Daring to be simple and sexy: satisfactions and predicaments when challenging the scholar endogamy
By commenting examples from my experience practicing anthropology outside the scholar community I will offer a discussion on the opportunities and challenges of engaging with non-academic discussions and spaces.
I will present examples from my experience practicing anthropology outside the scholar community. Examples will refer to my experience as "native anthropologist" in Chile, were being a social anthropologist is both a scholar degree and a profession, and entail mixed motivations, questions and strategies to engage with the community were we live, work and mostly conduct research.
First, making it sexy. I write short articles for a Chilean political-ecology blog (verdeseo.cl), were I use references to my research to critically discuss environmental, healthcare and political controversies. How to write sexy and serious at the same time? What has been the impact of such articles?
Second, making it simple. Working outside the academia, among the civil society and as government officer, I learned to translate anthropology in order to move from unsuccessful to successful communication strategies. What are the opportunities and limits of such quest? How to make it simple to be effective without betraying a critical standpoint?
Third, daring to brake the scholar's endogamy. Publishing in a non-academic fashion and being creative about the disciplinary pursuits has enriched my standpoint, for sure, but has also expose me to misinterpretations about my aims and commitments and has challenged me to define were to drop anchor. How to engage with the world outside without becoming an outsider, or even worse, a stateless?
My aim is to share these experiences and questions, addressing how they appear in a non-European context and how to handle with them under such circumstances.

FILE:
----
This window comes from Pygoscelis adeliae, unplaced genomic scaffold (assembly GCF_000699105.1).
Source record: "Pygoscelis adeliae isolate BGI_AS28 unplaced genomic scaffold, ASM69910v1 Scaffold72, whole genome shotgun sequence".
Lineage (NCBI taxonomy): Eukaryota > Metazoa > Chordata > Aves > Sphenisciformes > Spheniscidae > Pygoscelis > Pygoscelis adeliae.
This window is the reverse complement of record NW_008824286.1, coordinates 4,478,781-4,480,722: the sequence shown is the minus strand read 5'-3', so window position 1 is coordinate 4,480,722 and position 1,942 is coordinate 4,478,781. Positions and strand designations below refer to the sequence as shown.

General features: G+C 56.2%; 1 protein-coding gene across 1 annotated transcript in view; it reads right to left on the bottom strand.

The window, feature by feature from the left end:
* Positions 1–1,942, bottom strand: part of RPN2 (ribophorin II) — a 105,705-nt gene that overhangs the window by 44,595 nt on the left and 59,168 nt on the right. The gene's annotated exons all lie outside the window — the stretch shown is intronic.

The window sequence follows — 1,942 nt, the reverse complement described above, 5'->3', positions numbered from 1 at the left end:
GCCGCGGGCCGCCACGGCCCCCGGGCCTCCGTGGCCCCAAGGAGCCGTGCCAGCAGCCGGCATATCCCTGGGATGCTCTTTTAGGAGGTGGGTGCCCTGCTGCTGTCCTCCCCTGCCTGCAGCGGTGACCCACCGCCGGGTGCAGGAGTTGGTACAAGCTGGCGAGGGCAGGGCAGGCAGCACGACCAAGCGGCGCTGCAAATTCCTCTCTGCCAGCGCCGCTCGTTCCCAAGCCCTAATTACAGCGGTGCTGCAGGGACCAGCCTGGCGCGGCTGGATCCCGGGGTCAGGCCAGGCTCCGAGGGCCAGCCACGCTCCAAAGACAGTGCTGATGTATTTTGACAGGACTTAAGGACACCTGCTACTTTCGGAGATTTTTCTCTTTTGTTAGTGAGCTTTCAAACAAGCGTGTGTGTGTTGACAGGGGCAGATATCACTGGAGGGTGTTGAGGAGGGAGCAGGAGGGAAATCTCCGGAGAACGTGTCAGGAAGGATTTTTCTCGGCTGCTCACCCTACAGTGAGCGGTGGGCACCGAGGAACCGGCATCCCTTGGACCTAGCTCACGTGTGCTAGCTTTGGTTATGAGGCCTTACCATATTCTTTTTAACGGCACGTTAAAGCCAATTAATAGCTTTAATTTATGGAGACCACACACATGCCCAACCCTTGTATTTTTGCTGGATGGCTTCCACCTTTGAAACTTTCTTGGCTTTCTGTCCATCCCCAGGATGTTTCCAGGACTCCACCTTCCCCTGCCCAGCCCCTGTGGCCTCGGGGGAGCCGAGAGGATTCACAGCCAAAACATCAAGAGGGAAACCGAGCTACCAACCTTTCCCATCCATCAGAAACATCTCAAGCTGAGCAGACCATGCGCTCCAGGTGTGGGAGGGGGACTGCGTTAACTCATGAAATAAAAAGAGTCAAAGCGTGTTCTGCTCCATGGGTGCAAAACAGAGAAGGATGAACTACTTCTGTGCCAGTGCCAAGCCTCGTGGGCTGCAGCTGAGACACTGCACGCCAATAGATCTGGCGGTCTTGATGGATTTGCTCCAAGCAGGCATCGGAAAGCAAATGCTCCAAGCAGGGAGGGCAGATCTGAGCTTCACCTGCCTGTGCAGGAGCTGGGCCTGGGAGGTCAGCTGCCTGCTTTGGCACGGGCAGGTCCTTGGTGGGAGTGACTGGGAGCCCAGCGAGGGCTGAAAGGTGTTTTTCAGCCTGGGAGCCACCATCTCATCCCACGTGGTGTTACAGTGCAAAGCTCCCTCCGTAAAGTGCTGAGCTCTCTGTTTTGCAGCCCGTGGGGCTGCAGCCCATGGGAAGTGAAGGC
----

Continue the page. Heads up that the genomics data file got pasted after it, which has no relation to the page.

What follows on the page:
Antropolis: divulging anthropology and promoting interdisciplinarity
In 2012 some anthropology graduated students gave life to the cultural association Antropolis in Milan, whose aim was to divulge anthropology out of the academic Ivory Tower and promote interdisciplinarity.
Anthropology is often seen as an academic discipline far from people and from the world of work. In 2012 some anthropology graduated students gave life to the cultural association Antropolis in Milan, whose aim was to divulge anthropology out of the academic Ivory Tower and promote interdisciplinarity. The challenge while divulging anthropology is making it accessible to common people without trivializing it and showing how fruitful an anthropological point of view can be also outside the academy. We started several projects, as film projections, roundtables, small conferences and anthropology lessons for schools: let's see together what worked and what could have worked better and why.
Anthropology+Art+Aesthetics: engaging the society in anthropological conversations
My contribution will engage the audience in a conversation about anthropological work when this is aimed to open up and promote – within the broader society – a collective reflection on cultural issues by recurring to art strategies (performance, visual arts, storytelling etc.).